We know D.C. Get our free newsletter to stay in the know.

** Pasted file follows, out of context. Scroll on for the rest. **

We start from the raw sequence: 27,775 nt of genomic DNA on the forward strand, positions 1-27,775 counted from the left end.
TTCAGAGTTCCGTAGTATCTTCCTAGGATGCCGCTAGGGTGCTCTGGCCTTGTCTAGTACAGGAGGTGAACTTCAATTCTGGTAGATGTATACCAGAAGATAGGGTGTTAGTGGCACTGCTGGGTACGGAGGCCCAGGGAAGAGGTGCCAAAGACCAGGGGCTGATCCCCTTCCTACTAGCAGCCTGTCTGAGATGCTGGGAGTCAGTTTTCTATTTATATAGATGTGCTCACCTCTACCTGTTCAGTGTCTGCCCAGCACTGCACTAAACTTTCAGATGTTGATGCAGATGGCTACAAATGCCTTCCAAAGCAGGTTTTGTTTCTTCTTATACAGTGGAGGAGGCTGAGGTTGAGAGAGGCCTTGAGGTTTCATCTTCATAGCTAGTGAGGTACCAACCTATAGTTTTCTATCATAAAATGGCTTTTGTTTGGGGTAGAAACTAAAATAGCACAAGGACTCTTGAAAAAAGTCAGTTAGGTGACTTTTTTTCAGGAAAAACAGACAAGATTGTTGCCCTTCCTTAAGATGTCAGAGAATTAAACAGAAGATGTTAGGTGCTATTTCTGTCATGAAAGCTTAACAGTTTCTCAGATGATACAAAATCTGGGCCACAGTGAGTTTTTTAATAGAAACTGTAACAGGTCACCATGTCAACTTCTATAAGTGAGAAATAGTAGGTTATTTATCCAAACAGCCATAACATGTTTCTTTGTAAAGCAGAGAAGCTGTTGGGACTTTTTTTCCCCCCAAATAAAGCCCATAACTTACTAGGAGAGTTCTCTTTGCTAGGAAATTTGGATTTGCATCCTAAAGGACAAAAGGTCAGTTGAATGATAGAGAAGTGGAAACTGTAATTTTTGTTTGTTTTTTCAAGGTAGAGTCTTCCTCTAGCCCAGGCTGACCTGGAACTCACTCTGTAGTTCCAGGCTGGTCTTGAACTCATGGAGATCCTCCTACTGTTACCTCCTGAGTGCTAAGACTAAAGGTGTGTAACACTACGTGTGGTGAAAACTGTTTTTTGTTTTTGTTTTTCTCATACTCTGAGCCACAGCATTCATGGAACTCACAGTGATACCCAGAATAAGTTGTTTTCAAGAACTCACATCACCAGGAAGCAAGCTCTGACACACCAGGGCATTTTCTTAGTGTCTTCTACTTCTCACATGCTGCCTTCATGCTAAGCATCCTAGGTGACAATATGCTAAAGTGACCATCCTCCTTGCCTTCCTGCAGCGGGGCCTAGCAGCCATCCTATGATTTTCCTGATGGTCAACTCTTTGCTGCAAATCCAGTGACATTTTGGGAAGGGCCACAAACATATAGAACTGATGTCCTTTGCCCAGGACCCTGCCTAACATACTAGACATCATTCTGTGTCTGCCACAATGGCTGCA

What a dizzying array of choices confronts today’s woman! She can be a beauty queen. Or she can be a mom. Or she can even…well, you’ll have to sit through the tedious, wildly retro Beautiful to discover the third way available to the modern gal. The gal in question is love-starved, beauty-pageant-obsessed Mona (Minnie Driver), who begins scheming her way toward the Miss American Miss contest before she hits puberty. Her trailer-trash ma doesn’t support her dreams, but she does find a full-time booster in mousy schoolmate Ruby (Joey Lauren Adams), an inspired seamstress who later makes the ultimate contribution to Mona’s campaign: She agrees to pose as the mother of Mona’s daughter, Vanessa (Hallie Kate Eisenberg), so that the aspiring Miss American Miss can pretend to meet the pageant’s requirement that its contestants not be biological parents or legal guardians. As if that weren’t sufficiently contrived, Ruby is then sent to jail on charges that she helped an elderly woman commit suicide, and Mona is left to look after her 7-year-old “niece,” Vanessa, as the countdown to the pageant begins. Mona takes Vanessa with her to the big show, and the two begin reluctantly to bond. Mona is still the fierce competitor who left one of her previous rivals physically scarred, but as the pageant begins, she’s begun to wonder if there’s any greater honor than being Vanessa’s mom. Director Sally Field (who’s been publicizing the flick by telling interviewers that she never felt beautiful enough for Hollywood) compounds the drudgery of Jon Bernstein’s script by taking her time setting up the premise and dawdling over the pageant itself, apparently so Driver can offer a wannabe-sultry rendition of “Will You Love Me Tomorrow.” When things finally begin to happen, a flustered judge opines that “we must evolve”—a suitably ironic comment on a movie whose view of contemporary women’s aspirations is approximately Jurassic. —Mark Jenkins